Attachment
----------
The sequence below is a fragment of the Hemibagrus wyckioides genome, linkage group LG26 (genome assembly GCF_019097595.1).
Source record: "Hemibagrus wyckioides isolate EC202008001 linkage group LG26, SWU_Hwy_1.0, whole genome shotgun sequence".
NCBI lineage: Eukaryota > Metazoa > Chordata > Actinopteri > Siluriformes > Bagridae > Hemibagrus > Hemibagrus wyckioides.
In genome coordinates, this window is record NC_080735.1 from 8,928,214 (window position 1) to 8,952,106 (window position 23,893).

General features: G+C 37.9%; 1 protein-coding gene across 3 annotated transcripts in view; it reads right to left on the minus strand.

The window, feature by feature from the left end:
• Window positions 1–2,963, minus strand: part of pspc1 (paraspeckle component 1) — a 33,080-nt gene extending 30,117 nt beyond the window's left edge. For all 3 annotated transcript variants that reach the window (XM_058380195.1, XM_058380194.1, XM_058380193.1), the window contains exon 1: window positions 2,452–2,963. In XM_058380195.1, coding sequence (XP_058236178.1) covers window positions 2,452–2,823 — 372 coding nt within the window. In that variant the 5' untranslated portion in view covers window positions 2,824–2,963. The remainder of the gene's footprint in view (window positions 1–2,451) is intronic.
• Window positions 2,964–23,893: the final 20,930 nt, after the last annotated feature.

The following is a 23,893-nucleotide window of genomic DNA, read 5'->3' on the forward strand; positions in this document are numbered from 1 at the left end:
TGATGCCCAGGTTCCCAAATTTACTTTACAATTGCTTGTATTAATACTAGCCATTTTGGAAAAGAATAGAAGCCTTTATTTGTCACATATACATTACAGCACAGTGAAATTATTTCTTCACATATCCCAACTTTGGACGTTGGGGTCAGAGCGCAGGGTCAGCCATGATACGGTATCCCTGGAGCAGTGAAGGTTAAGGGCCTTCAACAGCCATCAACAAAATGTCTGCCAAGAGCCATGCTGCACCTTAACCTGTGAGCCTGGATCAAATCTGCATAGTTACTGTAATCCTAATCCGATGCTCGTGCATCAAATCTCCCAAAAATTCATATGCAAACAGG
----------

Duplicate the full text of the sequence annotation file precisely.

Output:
The sequence below is a fragment of the Hemibagrus wyckioides genome, linkage group LG26 (genome assembly GCF_019097595.1).
Source record: "Hemibagrus wyckioides isolate EC202008001 linkage group LG26, SWU_Hwy_1.0, whole genome shotgun sequence".
NCBI lineage: Eukaryota > Metazoa > Chordata > Actinopteri > Siluriformes > Bagridae > Hemibagrus > Hemibagrus wyckioides.
In genome coordinates, this window is record NC_080735.1 from 8,928,214 (window position 1) to 8,952,106 (window position 23,893).

General features: G+C 37.9%; 1 protein-coding gene across 3 annotated transcripts in view; it reads right to left on the minus strand.

The window, feature by feature from the left end:
• Window positions 1–2,963, minus strand: part of pspc1 (paraspeckle component 1) — a 33,080-nt gene extending 30,117 nt beyond the window's left edge. For all 3 annotated transcript variants that reach the window (XM_058380195.1, XM_058380194.1, XM_058380193.1), the window contains exon 1: window positions 2,452–2,963. In XM_058380195.1, coding sequence (XP_058236178.1) covers window positions 2,452–2,823 — 372 coding nt within the window. In that variant the 5' untranslated portion in view covers window positions 2,824–2,963. The remainder of the gene's footprint in view (window positions 1–2,451) is intronic.
• Window positions 2,964–23,893: the final 20,930 nt, after the last annotated feature.

The following is a 23,893-nucleotide window of genomic DNA, read 5'->3' on the forward strand; positions in this document are numbered from 1 at the left end:
TGATGCCCAGGTTCCCAAATTTACTTTACAATTGCTTGTATTAATACTAGCCATTTTGGAAAAGAATAGAAGCCTTTATTTGTCACATATACATTACAGCACAGTGAAATTATTTCTTCACATATCCCAACTTTGGACGTTGGGGTCAGAGCGCAGGGTCAGCCATGATACGGTATCCCTGGAGCAGTGAAGGTTAAGGGCCTTCAACAGCCATCAACAAAATGTCTGCCAAGAGCCATGCTGCACCTTAACCTGTGAGCCTGGATCAAATCTGCATAGTTACTGTAATCCTAATCCGATGCTCGTGCATCAAATCTCCCAAAAATTCATATGCAAACAGG